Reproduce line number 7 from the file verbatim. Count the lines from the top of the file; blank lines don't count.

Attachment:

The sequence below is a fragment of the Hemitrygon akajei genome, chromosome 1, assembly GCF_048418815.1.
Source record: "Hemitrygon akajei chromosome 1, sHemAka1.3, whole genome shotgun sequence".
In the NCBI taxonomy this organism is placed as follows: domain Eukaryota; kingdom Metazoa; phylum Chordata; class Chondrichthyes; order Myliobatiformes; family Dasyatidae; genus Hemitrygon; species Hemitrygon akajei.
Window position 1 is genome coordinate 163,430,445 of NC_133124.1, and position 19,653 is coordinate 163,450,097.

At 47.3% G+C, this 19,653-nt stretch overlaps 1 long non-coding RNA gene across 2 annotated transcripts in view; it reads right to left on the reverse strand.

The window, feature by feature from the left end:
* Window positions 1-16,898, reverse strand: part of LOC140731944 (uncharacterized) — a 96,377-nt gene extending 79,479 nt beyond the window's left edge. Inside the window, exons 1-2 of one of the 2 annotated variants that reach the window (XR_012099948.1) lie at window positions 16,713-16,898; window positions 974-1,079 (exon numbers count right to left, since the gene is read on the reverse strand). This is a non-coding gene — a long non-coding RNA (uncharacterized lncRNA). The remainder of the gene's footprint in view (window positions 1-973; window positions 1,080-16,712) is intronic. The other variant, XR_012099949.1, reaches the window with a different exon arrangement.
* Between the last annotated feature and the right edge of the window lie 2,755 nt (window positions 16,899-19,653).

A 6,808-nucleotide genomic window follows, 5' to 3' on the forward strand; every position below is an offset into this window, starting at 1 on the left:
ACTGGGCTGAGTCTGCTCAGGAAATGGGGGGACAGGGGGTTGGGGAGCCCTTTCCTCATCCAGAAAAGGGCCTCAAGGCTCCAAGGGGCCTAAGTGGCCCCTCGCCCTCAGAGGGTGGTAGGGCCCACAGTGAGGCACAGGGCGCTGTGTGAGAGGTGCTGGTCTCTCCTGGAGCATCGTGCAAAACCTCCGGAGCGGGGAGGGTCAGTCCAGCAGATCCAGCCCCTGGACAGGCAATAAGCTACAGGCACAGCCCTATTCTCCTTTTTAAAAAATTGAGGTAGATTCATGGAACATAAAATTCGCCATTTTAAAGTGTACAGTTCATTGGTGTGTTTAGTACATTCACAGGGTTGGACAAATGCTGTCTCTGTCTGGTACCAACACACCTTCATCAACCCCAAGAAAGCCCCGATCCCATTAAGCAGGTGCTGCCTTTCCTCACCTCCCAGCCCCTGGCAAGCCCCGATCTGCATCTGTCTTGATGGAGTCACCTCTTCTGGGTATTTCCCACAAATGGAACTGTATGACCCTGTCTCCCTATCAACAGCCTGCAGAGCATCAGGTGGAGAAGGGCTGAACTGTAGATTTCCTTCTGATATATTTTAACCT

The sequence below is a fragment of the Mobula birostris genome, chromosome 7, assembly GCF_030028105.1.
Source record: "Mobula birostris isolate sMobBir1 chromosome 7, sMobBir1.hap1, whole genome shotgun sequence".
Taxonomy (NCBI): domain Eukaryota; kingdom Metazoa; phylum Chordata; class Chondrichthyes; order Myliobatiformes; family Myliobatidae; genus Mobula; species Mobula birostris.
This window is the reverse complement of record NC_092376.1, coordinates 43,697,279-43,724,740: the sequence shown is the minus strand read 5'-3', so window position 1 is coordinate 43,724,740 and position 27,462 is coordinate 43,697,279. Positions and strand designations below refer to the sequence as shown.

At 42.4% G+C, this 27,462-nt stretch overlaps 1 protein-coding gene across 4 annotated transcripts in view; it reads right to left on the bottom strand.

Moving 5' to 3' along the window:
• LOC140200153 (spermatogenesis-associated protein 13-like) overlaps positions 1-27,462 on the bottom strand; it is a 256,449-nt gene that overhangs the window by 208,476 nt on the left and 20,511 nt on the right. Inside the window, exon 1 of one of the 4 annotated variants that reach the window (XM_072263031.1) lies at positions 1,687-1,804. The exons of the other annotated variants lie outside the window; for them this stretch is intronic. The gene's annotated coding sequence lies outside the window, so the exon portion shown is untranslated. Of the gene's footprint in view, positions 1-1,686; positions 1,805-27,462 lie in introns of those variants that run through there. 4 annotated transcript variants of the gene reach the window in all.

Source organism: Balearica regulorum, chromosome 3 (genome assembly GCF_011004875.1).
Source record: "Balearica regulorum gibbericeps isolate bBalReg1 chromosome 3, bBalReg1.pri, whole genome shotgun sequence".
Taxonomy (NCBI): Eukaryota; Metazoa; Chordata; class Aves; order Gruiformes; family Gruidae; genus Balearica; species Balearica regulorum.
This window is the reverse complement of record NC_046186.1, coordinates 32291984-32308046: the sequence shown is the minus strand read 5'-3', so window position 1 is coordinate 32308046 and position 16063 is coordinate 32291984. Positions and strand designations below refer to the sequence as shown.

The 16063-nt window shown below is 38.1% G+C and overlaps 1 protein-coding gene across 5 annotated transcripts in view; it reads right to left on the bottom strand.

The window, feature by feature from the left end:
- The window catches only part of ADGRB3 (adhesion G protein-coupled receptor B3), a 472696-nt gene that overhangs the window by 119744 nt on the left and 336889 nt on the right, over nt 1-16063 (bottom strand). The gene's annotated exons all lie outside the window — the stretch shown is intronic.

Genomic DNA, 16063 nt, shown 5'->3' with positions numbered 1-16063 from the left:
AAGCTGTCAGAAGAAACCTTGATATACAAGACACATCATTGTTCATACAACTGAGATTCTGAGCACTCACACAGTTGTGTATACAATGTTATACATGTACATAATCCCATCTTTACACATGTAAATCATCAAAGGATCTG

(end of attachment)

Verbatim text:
* Window positions 1-16,898, reverse strand: part of LOC140731944 (uncharacterized) — a 96,377-nt gene extending 79,479 nt beyond the window's left edge. Inside the window, exons 1-2 of one of the 2 annotated variants that reach the window (XR_012099948.1) lie at window positions 16,713-16,898; window positions 974-1,079 (exon numbers count right to left, since the gene is read on the reverse strand). This is a non-coding gene — a long non-coding RNA (uncharacterized lncRNA). The remainder of the gene's footprint in view (window positions 1-973; window positions 1,080-16,712) is intronic. The other variant, XR_012099949.1, reaches the window with a different exon arrangement.